English translation (word)
English translation (etymon)
δέμας σημαίνει δύο· τὸ ζῶν καὶ τὸ τεθνηκός. καὶ τὸ μὲν ζῶν ἐτυμολογεῖται ἀπὸ τοῦ δέω τὸ δεσμῶ, τὸ συνδεδεμένον ὂν τῇ ψυχῇ. τὸ δὲ τεθνηκὸς ἀπὸ τοῦ δαμάζω, τὸ δεδαμασμένον οἷον
Demas "bodily frame" has two meanings: it designates the living body and the dead one. When it is the living body, its etymology is deō "to bind", because it is that which is bound with the soul. But when it is the dead body, its etymology is damazō "to tame", as it has been tamed.
Tzetzes, Exegesis in Iliadem 1.115, schol. 69 (πλὴν γίνωσκε καλῶς τὰς ἐτυμολογίας αὐτῶν· καὶ δέμας μὲν τὸ ζῶν λέγων, ἐτυμολόγει παρὰ τὸ δεδέσθαι καὶ συνεστηκέναι. τὸ δὲ τεθνηκὸς λέγων δέμας πάλιν παρὰ τὸ δεδμῆσθαι καὶ δαμασθῆναι καὶ διαλυθῆναι καὶ σῶμα δὲ πάλιν τὸ ζῶν παρὰ τὸ σῶον εἶναι καὶ σώζεσθαι. τεθνηκὸς δὲ παρὰ τὸ σῆμα καὶ σημεῖον εἶναι τοῦ ποτε ζῶντος, δέμας νῦν τὸ ζῶν σῶμα); Scholia in Batrachomyomachia 81 (δέμας] τὸ ἑαυτοῦ σῶμα. M. —ὠχρὸν δέμας: δέμας σημαίνει δύο· τὸ ζῶν καὶ τὸ τεθνηκός. καὶ τὸ μὲν ζῶν ἐτυμολογεῖται ἀπὸ τοῦ δέω τὸ δεσμῶ, τὸ συνδεδεμένον ὂν τῇ ψυχῇ. τὸ δὲ τεθνηκὸς ἀπὸ τοῦ δαμάζω, τὸ δεδαμασμένον οἷον); Scholia in Lycophronem 41, 19-22 (δέμας τὸ ζῶν σῶμα παρὰ τὸ δεδέσθαι καὶ συνεστηκέναι. δέμας δὲ λέγεται καὶ τὸ τεθνηκὸς παρὰ τὸ δμῶ τὸ δαμάζω τὸ δαμασθὲν καὶ λυθέν)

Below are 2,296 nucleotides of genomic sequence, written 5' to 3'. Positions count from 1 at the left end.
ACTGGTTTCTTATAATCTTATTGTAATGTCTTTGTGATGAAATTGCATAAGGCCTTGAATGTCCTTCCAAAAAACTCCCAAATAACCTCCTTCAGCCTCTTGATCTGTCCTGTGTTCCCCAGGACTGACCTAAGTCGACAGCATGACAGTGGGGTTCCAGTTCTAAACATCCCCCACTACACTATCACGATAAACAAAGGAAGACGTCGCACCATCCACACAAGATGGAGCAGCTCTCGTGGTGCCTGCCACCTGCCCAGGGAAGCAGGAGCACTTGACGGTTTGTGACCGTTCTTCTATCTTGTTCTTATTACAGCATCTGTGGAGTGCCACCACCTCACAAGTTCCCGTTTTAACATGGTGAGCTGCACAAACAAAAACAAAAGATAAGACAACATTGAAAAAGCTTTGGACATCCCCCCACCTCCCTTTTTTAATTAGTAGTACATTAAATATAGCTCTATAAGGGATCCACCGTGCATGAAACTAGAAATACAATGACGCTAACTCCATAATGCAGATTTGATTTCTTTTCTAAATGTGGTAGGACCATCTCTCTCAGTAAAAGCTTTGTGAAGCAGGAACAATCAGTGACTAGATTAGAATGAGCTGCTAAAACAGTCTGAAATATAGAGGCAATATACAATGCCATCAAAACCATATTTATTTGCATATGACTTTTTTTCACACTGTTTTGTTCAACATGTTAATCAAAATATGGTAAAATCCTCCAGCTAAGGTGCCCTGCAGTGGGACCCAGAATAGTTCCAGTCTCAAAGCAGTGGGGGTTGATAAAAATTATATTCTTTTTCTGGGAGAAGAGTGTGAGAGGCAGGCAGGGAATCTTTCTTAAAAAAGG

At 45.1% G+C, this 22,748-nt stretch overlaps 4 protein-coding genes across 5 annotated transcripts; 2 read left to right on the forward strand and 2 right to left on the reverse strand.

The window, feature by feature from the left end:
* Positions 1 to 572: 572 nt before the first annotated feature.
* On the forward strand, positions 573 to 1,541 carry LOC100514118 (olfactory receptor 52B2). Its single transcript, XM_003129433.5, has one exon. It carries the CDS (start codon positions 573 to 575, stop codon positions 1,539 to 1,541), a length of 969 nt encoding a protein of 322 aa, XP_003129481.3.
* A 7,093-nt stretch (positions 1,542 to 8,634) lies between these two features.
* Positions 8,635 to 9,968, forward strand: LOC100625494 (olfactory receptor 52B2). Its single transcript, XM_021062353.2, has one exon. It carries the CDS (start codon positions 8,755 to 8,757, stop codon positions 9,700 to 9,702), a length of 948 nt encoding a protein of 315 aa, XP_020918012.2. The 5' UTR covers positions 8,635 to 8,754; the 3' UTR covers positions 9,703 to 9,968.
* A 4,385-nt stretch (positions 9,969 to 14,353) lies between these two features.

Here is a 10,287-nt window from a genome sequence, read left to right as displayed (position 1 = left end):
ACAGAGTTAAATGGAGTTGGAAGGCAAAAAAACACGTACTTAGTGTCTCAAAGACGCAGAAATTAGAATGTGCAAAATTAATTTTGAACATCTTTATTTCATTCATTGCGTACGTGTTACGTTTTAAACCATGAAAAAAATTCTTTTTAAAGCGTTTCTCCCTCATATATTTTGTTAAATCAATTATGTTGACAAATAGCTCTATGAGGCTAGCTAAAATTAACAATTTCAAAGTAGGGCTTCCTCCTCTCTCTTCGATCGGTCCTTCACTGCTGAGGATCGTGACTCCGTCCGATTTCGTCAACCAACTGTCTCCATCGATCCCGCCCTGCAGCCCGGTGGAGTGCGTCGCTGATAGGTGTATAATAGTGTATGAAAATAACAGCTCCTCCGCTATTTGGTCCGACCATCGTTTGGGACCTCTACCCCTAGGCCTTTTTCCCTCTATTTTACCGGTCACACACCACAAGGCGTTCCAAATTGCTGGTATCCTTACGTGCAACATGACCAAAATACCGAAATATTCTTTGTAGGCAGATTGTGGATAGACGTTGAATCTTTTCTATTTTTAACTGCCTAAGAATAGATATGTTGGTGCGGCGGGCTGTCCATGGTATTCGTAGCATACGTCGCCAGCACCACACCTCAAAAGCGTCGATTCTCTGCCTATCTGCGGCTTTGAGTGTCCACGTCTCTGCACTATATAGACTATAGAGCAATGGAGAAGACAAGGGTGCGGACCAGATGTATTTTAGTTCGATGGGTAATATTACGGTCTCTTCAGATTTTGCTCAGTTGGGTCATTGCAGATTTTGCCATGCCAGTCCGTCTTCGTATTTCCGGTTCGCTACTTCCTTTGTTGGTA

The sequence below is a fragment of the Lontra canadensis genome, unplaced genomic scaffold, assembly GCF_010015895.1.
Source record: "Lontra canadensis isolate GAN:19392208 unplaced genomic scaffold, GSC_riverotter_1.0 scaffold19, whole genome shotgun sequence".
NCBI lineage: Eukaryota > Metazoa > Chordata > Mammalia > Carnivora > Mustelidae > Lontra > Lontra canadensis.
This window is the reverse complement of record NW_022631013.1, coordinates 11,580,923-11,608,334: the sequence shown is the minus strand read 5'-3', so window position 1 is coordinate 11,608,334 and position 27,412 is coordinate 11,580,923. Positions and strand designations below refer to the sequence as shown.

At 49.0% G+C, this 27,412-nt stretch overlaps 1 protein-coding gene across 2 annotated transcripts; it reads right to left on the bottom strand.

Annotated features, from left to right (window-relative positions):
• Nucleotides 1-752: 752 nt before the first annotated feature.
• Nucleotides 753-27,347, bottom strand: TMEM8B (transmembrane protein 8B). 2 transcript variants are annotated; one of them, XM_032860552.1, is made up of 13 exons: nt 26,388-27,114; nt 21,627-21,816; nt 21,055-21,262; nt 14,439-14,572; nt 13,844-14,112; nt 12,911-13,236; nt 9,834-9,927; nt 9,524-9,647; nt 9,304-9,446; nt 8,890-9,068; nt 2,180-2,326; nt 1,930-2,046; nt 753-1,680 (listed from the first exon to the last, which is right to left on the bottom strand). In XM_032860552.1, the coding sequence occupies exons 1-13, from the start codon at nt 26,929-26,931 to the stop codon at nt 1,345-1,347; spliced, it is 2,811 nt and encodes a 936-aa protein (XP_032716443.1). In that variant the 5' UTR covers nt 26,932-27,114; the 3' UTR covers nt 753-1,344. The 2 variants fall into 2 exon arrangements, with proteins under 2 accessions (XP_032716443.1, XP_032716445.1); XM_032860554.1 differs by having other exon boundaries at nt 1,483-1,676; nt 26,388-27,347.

This is a nice example of complementary etymology. In Homer the word applies to living beings only; after Homer, it became a poetic word which can occasionally be used also for dead bodies (Sophocles). Scholiasts distinguished consequently two contextual meanings for which they give two different etymologies. The first one, linking demas with deō "to bind", is often found in scholiastic and philosophical literature. The "invention" of the etymological link with damazō "to tame", which has the same initial consonant sequence [d-m], is the logical consequence of the etymological link with deō "to bind": if demas is what binds the soul, this can no longer be the case after death, when the soul leaves the body and is no longer bound by anything. Therefore the word had to be motivated differently: in that case the etymology relies on the frequent use of the passive ἐδμήθη "he was tamed" with the meaning "he was killed" in Homer. The idea that one and the same word can have two different etymologies was not a problem for Greek philosophy, and each etymon was assigned to a specific context of use of the considered word. The etymologies are not competing, but complementary, each accounting for one context